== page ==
When I’m Not Blogging, I Possibly Visited … (Part 5)

 The Toilet! 

this toilet will self-flush in 5 seconds ... good luck planetross.

“Your mission, Planetross, should you decide to accept it,
is . . . to go to Shikoku and see if anyone is really there at all.
 As always, should you or any member of your P.R.
be caught or killed, the secretary will disavow
any knowledge of your actions. This toilet will
auto-flush in five seconds.”

You know Shikoku … one of the 4 main islands of Japan. If Japan was a band, Shikoku would be the bass player.

I freely admit my knowledge of Shikoku is spotty.
I know that: it’s kind of roundy on the map, it’s connected to Honshu by 3 bridges, it has 88 temples that you can visit, if you’ve got loads of time … and really like temples … and I’m not talkin’ ’bout those Shirley type ones … or those ones on your head.

I asked my co-pilot “don’t put me on your blog … unless I’m distorted and yawning” what Shikoku had to offer. She said, “it’s kind of roundy on the map, it’s connected to Honshu by 3 bridges, and it has 88 temples“.

She said she used to work with  someone from Shikoku once and they were nice, but sometimes arrived at work 5 minutes late.

After that scary story, I rolled up my window and locked the doors.

Nice Parking!

 On arrival, I could tell these Shikokuites were going to be a sarcastic bunch. I liked them immediately.

unfortunate work uniforms

They were a bit out of fashion though. But I could live with that because …

Super Deluxe Giant Bonsai Tree!

 they had giant bonsai trees  everywhere!!!!

With only one day to see anything, the decision was made to go to Takamatsu, Kagawa Prefecture.well that makes it easy

 It was a tough decision about where to go first:
Ritsurin Koen (not in the top 3 parks to visit in Japan, but an edgy contender to nudge out the top 3 and my garden),
Yashimaji Temple (#84 of the 88 big ones), 
Shikokumura (old building from around Shikoku).

We went Ritsurin Park first because it was nearest … and the other 2 attractions were close together about 5 km away … and we didn’t really care about them that much other than day fillers.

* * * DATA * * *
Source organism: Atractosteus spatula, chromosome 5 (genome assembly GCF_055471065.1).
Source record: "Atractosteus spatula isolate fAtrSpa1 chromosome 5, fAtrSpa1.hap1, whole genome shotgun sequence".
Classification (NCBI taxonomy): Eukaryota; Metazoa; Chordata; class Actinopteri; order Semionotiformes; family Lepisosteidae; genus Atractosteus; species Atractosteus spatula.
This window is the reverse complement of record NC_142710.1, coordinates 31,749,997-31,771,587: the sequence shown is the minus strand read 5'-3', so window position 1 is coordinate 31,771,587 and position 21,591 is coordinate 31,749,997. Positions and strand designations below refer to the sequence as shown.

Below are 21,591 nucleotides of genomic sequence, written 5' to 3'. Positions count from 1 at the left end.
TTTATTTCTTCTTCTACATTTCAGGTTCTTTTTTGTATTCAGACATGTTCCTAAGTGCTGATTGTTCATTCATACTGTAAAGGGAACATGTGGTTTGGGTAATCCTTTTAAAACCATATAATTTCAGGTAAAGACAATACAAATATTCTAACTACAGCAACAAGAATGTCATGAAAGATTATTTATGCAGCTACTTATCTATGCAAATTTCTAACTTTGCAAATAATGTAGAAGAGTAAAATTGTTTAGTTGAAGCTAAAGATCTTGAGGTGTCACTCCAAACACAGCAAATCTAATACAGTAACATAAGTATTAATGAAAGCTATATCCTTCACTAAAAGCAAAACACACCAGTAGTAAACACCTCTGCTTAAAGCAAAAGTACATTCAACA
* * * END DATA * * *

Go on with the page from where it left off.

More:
Ritsurin Koen (park)

Ritsurin Park was great: giant bonsai everywhere, little bridges conveniently located in areas between land, and even ice cream vendors!

I want this in my frontyard

Next stop was the Temple which was pretty good to wander around. All I remember about it was a surviving apple/cherry tree planted by some monk about 800 years ago. He wrote, “If someone asks ‘What tree is this?”, tell them ‘It is my tree.‘” … selfish bastard. 

After that I said stuff like:
If someone asks whose van is this? Tell them it is Ross’ van.
If someone asks whose gum this is? Tell them it is Ross’ gum.
If someone asks whose smell this is? Tell them it is the dog’s smell.


The sleeper attraction was definitely “Shikokumura”.

traditional replica vine bridge ... with steel cables in it

It started with a cool bridge.

that's a lot of soy sauce!

And then went on to produce a sugarcane farm building, a No theatre, old farmhouses, a very old soy sauce factory, ….

octopi pots

old fishing equipment stuff for catching octopuses … or octopi if you are being anal, and even a lighthouse which supposedly was erased from all Japanese maps during WWII because it was very important. I didn’t take a photo of it …  because why break tradition.

inspiration for Peter Gabriel's "Steam" possibly

During the evening I visited the longest covered shopping arcade in Japan; visited a nice bar/restaurant which had great seafood, but pretty crappy chicken, and  saw this little “Butaman” (pork dumpling shop) which reminded me of Peter Gabriel’s  “Steam“.